Angela Woodward is the author of three books and the recipient of numerous awards. This year she will have two more books published: Origins and Other Stories (Dzanc Press) and Natural Wonders, winner of Catherine Doctorow Innovative Fiction Prize (FC2/University of Alabama). Natural Wonders centers around an awkward mistake: Jenny, misreading a moment, merely shakes her husband’s hand as she leaves for the morning. This error grows in magnitude after she finds her husband dead from a heart attack. The structure of the book blends her husband Jonathan’s lectures about ice ages, pre-history, and astronomy with Jenny’s telling of their life together. The narrative’s pieces seemingly rub against one another, like positively charged magnets. They simply don’t want to touch or fall neatly into place. You sense a connection but are uncertain about the bond—the result captivating you from beginning to end. Finally, Woodward’s prose, full of shimmering sentences, is graceful, an absolute delight to read. In this interview, Woodward discusses her reading and writing habits, how she designs stories, and the poetry of prose.
Jacob Singer: Can you tell me about your reading and writing habits surrounding Natural Wonders?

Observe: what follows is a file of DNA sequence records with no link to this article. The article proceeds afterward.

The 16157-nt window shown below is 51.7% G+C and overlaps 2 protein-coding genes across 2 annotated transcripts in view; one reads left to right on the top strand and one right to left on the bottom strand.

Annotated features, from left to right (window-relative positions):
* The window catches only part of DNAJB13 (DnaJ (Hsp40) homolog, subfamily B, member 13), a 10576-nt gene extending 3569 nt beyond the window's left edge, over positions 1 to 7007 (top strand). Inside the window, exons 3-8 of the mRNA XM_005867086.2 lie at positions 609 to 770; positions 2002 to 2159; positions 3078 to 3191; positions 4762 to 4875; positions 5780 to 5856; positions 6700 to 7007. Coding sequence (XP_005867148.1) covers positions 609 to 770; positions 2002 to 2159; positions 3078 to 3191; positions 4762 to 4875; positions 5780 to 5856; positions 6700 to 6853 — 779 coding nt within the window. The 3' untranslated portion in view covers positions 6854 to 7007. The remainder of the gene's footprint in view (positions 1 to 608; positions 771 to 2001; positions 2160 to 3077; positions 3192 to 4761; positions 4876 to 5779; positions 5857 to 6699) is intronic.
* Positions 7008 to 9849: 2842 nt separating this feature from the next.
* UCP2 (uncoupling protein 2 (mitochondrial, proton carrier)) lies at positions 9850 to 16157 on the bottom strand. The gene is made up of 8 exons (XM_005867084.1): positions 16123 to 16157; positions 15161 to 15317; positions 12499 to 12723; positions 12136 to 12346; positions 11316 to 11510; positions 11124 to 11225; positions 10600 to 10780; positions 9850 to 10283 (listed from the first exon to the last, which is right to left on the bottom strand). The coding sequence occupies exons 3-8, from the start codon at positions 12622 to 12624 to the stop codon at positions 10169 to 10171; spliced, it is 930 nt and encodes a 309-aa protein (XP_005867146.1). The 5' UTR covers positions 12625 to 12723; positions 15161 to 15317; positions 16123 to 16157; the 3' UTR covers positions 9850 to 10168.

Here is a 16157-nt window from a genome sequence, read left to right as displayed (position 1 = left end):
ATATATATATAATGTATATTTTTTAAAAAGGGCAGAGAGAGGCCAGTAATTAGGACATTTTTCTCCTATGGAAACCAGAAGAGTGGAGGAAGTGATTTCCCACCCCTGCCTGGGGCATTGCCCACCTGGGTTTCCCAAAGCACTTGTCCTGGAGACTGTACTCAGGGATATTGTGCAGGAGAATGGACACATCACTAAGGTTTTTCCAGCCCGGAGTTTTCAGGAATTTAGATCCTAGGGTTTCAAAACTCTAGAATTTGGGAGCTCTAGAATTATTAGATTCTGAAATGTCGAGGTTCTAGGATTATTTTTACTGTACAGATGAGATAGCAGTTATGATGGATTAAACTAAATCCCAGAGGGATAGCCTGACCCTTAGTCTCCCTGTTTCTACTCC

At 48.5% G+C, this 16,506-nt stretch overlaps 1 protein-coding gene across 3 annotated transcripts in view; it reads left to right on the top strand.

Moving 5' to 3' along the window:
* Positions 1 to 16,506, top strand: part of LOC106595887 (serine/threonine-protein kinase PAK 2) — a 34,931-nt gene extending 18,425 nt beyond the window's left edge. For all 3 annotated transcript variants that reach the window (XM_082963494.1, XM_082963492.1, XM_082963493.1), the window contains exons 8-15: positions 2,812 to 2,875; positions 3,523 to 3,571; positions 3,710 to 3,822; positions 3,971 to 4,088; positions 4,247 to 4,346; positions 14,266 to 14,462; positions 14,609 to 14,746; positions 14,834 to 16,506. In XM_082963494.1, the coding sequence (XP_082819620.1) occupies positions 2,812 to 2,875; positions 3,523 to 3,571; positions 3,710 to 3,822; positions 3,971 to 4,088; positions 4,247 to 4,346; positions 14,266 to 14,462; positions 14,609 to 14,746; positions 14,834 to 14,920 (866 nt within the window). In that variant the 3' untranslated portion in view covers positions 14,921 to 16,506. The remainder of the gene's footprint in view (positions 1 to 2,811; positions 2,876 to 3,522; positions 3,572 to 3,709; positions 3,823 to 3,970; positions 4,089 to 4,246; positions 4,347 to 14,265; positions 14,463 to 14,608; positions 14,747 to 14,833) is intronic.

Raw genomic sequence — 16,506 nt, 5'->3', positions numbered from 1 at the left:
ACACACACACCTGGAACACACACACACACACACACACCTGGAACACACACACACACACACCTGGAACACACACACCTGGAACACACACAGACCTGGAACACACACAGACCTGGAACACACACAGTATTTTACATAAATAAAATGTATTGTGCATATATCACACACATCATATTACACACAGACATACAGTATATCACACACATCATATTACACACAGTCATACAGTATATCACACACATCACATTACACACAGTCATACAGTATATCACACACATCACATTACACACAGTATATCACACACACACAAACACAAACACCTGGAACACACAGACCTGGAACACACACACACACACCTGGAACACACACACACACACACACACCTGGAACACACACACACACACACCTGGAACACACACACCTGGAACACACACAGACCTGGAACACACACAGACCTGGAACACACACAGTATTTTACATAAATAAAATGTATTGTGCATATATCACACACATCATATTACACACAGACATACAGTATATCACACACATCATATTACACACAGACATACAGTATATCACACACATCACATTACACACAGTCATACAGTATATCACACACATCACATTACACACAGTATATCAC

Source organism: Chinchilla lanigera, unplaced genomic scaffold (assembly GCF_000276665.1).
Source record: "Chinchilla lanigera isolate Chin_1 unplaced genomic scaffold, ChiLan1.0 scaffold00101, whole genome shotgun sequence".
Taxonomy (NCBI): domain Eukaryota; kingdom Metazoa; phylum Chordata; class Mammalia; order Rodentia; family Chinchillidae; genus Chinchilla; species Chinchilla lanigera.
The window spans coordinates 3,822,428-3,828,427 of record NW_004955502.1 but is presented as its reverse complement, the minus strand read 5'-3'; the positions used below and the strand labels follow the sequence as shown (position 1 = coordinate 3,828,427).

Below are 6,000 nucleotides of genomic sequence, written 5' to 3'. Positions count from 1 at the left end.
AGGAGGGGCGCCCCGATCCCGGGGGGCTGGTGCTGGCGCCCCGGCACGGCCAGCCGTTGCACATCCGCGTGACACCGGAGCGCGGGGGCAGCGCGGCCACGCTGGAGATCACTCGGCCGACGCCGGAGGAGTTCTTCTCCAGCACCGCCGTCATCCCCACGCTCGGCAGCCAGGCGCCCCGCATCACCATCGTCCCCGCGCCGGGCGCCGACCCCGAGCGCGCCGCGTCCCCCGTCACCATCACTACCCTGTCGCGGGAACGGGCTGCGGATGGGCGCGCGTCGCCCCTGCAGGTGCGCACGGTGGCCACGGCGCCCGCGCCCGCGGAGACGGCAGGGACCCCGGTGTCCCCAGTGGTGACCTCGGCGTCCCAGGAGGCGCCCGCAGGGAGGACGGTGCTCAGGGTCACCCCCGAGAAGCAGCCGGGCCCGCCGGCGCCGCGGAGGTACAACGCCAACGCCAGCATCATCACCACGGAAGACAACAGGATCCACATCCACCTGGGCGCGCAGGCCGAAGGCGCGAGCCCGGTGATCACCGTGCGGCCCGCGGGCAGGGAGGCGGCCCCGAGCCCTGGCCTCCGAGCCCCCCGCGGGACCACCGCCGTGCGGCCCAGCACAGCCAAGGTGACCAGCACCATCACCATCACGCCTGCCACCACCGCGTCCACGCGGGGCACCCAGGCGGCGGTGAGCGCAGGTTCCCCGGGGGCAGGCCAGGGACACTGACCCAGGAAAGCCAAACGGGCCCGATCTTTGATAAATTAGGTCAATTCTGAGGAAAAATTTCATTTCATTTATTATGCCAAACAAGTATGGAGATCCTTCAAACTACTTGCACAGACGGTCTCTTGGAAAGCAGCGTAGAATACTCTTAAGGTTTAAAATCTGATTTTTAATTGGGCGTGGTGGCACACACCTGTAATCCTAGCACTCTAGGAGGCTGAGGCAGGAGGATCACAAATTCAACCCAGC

Angela Woodward: I read tons of source material for this book. It started with a Time-Life book on the ice ages. I have no idea why I was reading it. I found it in the library of the college where I work, but it’s written for younger students. It’s popular science, not a textbook, so I don’t know why it would have been in our stacks. It’s really well written, though, and I got interested in retelling some of the stories in it.
Since it’s geared for non-specialists, perhaps for scientifically minded kids but not scientists, the focus is on the people involved in the science as well as the theories and events. So for example in the first chapter of Natural Wonders, the Swiss scientist Agassiz has a hard time convincing the English there’s evidence of the ice ages all around. It was in this book that I got the little nugget where he shows them a hill that’s been scoured by a glacier, and they tell him little boys have slid down it for years, and polished it with their backsides. It seems such a reasonable refutation. They’ve seen the little boys, but no one has seen a glacier in this spot. This kind of incident, a clash of beliefs, really interests me, and the Time-Life book was full of these stories. Everything about the mathematician Milankovich, the frozen mammoth in the final chapter, the Snowball Earth theory—it all came from this one book.
I also read all kinds of other books to fill in gaps, where I needed to learn more about something. I read a lot of anthropology, archaeology, particularly feminist takes on these sciences, and autobiographies of scientists and travelers. I had so much good stuff, and I couldn’t use it all. A lot of tales about people traveling in Siberia were so compelling, and I tried and tried to weave that in, though it didn’t fit and didn’t make sense. There’s a lot out there, though, about the solidity and certainty of the explorer, suddenly overturned by inexplicable events.